Pompeii, L.A.: city of angels, city of ashes. A Fringe review

Nikki Hulowski, Morgan Grau, Sam Stralak in L.A. Pompeii, Cardiac Theatre. Photo by db photographics.

By Liz Nicholls, 12thnight.ca

Pompeii, L.A. (Stage 3, Walterdale Theatre)

Exposés of the arsonist Hollywood machine that makes, then torches, its child stars, ashes to ashes, are a dime a dozen, onstage and screen. Pompeii, L.A. is one of those, if more striking than most for the fragmentary blam-blam of its scenes. 

But wait; 5, 4, 3, 2, 1, we’re rolling. With its weird apocalyptic vision this 2013 fantasy/satire by the Australian playwright Declan Greene, Pompeii L.A. is after something more.

It conjures an America built on a fault line, with a volcano ominously throbbing underneath. The distinction between real and fictional has been incinerated, dusted with ash till it never existed. This makes things a lot more interesting, as you’ll see in the Cardiac Theatre production directed by Harley Morison.

It starts playfully with a question: “is there any hope?” Judy Garland (Elena Porter) is being jokey with a nervous make-up girl (Nikki Hulowski), before a Johnny Carson appearance. This scene bleeds into the scene where the girl arrives home to find her terrified boyfriend wrapped around a table leg. Real? Cinematic? A false distinction in Pompeii, L.A.

Cut to rehearsals for a catastrophe movie about an eruption and horrific car crash in L.A., getting rehearsed. A starlet (Hulowski), wildly miscast as an environmental scientist can’t learn her lines. One of the stars (Morgan Grau) storms out. There’s a scene with an actual catastrophe and car crash. Or are they actually actual? Impossible to tell.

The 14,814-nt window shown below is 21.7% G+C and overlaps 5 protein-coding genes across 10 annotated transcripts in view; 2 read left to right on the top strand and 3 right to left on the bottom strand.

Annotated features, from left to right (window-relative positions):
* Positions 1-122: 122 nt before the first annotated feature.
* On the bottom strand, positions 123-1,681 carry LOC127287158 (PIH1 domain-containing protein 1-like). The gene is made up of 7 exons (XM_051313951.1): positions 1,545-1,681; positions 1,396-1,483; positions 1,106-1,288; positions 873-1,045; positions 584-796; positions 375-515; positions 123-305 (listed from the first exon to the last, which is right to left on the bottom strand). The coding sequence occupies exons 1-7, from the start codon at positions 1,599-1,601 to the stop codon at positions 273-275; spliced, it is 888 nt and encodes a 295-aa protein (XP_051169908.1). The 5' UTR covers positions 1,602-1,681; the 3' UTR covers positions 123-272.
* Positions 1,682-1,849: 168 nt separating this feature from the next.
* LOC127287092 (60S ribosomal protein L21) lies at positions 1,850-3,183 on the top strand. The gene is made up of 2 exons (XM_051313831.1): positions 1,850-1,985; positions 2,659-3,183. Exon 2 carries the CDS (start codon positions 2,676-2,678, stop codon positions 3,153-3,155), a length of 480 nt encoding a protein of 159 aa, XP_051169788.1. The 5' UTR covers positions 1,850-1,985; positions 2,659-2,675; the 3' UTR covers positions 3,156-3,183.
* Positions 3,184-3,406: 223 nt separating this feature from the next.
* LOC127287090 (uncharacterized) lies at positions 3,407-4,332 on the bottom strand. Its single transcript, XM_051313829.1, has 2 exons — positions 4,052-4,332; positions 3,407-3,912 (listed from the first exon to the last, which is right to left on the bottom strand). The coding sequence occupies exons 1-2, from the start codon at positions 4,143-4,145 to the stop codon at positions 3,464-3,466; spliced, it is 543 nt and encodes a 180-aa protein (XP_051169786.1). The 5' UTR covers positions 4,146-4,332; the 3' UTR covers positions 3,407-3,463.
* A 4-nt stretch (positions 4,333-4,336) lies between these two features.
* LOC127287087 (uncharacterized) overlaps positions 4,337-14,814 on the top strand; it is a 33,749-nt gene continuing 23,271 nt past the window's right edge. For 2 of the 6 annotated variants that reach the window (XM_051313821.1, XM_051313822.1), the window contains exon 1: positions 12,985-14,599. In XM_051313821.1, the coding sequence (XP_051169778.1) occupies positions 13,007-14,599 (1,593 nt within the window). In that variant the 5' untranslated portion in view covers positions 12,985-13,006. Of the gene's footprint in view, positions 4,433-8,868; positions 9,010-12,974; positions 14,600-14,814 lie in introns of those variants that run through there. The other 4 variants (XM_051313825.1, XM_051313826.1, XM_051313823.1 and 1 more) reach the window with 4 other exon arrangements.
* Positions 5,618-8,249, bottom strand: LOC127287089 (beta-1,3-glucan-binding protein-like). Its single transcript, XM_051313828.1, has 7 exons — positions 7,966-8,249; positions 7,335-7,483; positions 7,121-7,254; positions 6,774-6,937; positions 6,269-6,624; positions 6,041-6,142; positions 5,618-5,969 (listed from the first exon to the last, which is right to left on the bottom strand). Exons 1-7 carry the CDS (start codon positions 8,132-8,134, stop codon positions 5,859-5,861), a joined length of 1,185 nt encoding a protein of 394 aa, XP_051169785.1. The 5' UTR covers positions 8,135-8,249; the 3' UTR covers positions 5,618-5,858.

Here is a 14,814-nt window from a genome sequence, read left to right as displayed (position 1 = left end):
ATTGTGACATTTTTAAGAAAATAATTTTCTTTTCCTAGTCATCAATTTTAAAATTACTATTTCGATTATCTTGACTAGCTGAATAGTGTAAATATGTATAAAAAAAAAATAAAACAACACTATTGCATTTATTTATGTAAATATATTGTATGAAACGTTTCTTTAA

Similarly, hospital scenes move in and out of layers of fantasy: the former child star Johnathan Brandis (Sam Stralak), who’s become the anonymous go-fer who can’t remember his name on the set of the catastrophe movie, is alone. He’s laid out, hallucinating a visit by a grotesque president. Wait, euwww, it looks like a president we know…. 

The actors, who change characters constantly, commit to every layer of reality (or lack thereof). But in an effort perhaps to give them equal credentials, perhaps, I wonder if the production needs to linger over the scenes, rather than quick-cutting between them and superimposing them. What should flicker you dizzy seems more like a series of close-ups.

But the vision is there, and well worth catching in this ambitious production: Kafka with glamour, a dream without a wake-up clause, fantasy with nothing substantial to extrapolate from. That’s the trouble with living on a volcano. Well, that and the heat.

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